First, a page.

The Dota 2 community at large has been up in arms lately, primarily due to game publisher and developer Valve’s relative inaction when it comes to the 2020-2021 Dota Pro Circuit season and the fate of The International this year. The Washington-based company has been quiet about the situation since their last update in August — wherein they let everyone know that both the DPC and TI10 would be postponed to next year.
On Friday afternoon, though, Valve finally broke their silence on the matter, posting a substantial update on their official blog.
In the update, Valve prefaced their plans for the Pro Circuit season and TI10 by outlining the timeline of events beginning with the initial worldwide outbreak of the coronavirus in March earlier this year. According to them, they began canvassing and reserving dates and venues for The International alternative to the original plan of holding it in August in Stockholm, Sweden. At the same time, they got in contact with organizers of Pro Circuit events scheduled for the spring season — hoping that they would be able to find ways to fill the void as countries around the world went on lockdown.
The situation had only grown worse leading into the summer season, which concerned Valve with regards to Pro Circuit events scheduled later on in the year as well as TI10 itself. In spite of the pandemic however, Valve tried their best at the time to preserve cross regional play in the spirit of what Pro Circuit events and The International stand for as competitions — even if it meant not having a live crowd in venues. This would have required teams, personnel, and other parties to travel to whatever country would end up hosting the events, which was not feasible given the travel restrictions implemented by governments around the globe.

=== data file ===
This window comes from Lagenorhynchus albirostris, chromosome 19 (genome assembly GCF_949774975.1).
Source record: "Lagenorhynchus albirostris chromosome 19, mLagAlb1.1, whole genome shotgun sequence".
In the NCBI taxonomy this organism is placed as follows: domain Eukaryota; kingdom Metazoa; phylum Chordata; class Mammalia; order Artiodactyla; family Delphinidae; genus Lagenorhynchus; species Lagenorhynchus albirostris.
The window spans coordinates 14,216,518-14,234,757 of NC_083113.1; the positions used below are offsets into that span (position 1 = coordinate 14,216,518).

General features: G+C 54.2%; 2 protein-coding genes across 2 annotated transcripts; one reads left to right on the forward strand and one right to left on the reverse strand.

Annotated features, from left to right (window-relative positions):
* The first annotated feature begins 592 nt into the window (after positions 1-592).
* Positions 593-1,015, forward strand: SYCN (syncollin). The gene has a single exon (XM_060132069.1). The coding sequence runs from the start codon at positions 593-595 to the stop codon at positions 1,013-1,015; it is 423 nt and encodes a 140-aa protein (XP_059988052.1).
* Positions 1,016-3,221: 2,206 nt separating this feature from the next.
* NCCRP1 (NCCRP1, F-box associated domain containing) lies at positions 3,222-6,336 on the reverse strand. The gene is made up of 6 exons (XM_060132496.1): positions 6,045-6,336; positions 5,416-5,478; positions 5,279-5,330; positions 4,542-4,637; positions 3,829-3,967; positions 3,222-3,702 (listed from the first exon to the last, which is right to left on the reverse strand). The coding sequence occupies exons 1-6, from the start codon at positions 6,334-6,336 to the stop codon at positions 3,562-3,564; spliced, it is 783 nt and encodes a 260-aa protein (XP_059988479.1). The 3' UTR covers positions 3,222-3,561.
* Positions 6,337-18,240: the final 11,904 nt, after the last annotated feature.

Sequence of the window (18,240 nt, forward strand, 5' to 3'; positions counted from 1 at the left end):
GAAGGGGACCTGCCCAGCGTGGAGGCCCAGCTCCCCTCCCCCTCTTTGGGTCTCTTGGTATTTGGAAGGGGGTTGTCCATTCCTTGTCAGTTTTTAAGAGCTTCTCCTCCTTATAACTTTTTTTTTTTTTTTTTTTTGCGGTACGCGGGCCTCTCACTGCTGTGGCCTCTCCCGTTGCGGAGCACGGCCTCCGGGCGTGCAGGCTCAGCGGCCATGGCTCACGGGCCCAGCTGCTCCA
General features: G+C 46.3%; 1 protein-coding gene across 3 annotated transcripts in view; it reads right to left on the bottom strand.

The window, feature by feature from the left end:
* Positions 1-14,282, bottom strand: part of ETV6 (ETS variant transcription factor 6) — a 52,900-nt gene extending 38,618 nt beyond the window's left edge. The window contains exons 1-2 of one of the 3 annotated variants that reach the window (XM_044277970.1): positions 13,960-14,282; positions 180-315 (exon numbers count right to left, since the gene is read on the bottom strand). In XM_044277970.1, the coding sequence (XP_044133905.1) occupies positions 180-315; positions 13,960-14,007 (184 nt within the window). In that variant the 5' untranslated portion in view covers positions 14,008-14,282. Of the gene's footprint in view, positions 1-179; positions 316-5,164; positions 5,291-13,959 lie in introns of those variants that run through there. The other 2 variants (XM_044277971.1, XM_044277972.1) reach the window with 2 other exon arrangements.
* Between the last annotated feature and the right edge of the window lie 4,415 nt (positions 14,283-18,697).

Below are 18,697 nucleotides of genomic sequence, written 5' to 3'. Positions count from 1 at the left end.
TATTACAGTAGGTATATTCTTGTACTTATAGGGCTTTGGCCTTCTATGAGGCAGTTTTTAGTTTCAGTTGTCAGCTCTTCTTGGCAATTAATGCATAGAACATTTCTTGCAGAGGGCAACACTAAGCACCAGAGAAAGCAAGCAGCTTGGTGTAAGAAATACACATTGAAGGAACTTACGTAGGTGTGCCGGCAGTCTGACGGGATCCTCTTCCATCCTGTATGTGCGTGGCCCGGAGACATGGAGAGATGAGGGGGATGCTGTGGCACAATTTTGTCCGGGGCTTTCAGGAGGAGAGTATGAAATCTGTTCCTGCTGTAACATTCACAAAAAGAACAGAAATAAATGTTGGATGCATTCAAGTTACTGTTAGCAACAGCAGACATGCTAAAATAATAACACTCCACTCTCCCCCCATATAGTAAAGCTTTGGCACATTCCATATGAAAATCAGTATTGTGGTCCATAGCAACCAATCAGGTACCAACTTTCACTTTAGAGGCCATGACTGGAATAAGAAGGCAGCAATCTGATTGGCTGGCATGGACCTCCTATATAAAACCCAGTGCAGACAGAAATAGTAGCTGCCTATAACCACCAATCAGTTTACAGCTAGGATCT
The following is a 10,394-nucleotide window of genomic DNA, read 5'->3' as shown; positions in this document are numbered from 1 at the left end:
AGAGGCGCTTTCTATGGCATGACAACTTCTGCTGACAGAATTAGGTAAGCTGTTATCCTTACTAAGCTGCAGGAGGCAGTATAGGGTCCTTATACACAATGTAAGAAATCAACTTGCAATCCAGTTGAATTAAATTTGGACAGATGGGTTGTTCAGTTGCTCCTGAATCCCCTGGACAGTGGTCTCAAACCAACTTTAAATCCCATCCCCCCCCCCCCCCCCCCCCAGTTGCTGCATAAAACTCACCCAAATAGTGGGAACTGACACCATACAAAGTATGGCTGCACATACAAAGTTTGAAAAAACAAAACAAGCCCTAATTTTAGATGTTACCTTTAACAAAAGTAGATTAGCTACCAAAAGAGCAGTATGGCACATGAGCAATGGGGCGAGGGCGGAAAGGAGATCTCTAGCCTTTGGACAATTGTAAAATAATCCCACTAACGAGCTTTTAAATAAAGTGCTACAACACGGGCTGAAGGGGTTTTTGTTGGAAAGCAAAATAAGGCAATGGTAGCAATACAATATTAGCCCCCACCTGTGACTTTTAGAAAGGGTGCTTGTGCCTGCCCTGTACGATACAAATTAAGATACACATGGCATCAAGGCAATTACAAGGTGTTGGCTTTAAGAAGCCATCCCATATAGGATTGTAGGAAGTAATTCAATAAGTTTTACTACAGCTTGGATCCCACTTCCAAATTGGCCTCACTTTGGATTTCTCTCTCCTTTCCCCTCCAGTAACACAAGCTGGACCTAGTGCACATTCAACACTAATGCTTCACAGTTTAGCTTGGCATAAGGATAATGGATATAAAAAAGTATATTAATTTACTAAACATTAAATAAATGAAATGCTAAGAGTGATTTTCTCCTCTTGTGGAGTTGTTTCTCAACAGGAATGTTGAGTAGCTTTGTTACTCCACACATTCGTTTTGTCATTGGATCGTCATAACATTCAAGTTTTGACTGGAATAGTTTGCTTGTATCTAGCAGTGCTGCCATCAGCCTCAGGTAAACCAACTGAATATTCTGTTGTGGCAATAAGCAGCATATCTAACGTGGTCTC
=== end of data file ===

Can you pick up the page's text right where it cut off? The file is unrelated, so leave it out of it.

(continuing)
As for the ongoing Pro Circuit season, Valve noted the lack of overall points thanks to the number of cancelled events, and decided that this would muddy the narrative of teams and their journeys to The International going forward. Moreover, with the schedule of TI10 itself being up in the air, it was apparently also unfeasible for Valve to introduce a points decay system to compensate — much less in the middle of the year.
Thus, TI10 and the rest of the Pro Circuit were simply postponed indefinitely, with the community growing increasingly impatient over the lack of updates as time went on. Valve acknowledged this towards the end of their announcement, admitting that the overall criticism with regards to their lack of communication was justified.
Regardless, Valve continued their blog post by laying down their plan of action for the future. At least four third party events in Europe and CIS are confirmed thus far, with an additional three to take place in China. There are “a few others that are in the preliminary planning stages”, though the potential organizers are not able to fully commit at this time.
Valve did recognize that the direction they’re going in currently will not “meaningfully serve” teams, casters, fans, and event organizers, though — and have committed to offer financial and managerial assistance to organizers in particular going forward in order to help solidify future tournament plans. “We expect that these events will be gradually announced over the remaining season as soon as they are ready to communicate to fans and teams,” said Valve. Current business associates player and TI5 champion Clinton “Fear” Loomis was critical of Valve on this, stating that the state online competition is not of acceptable quality and that North America in particular would suffer in the near future.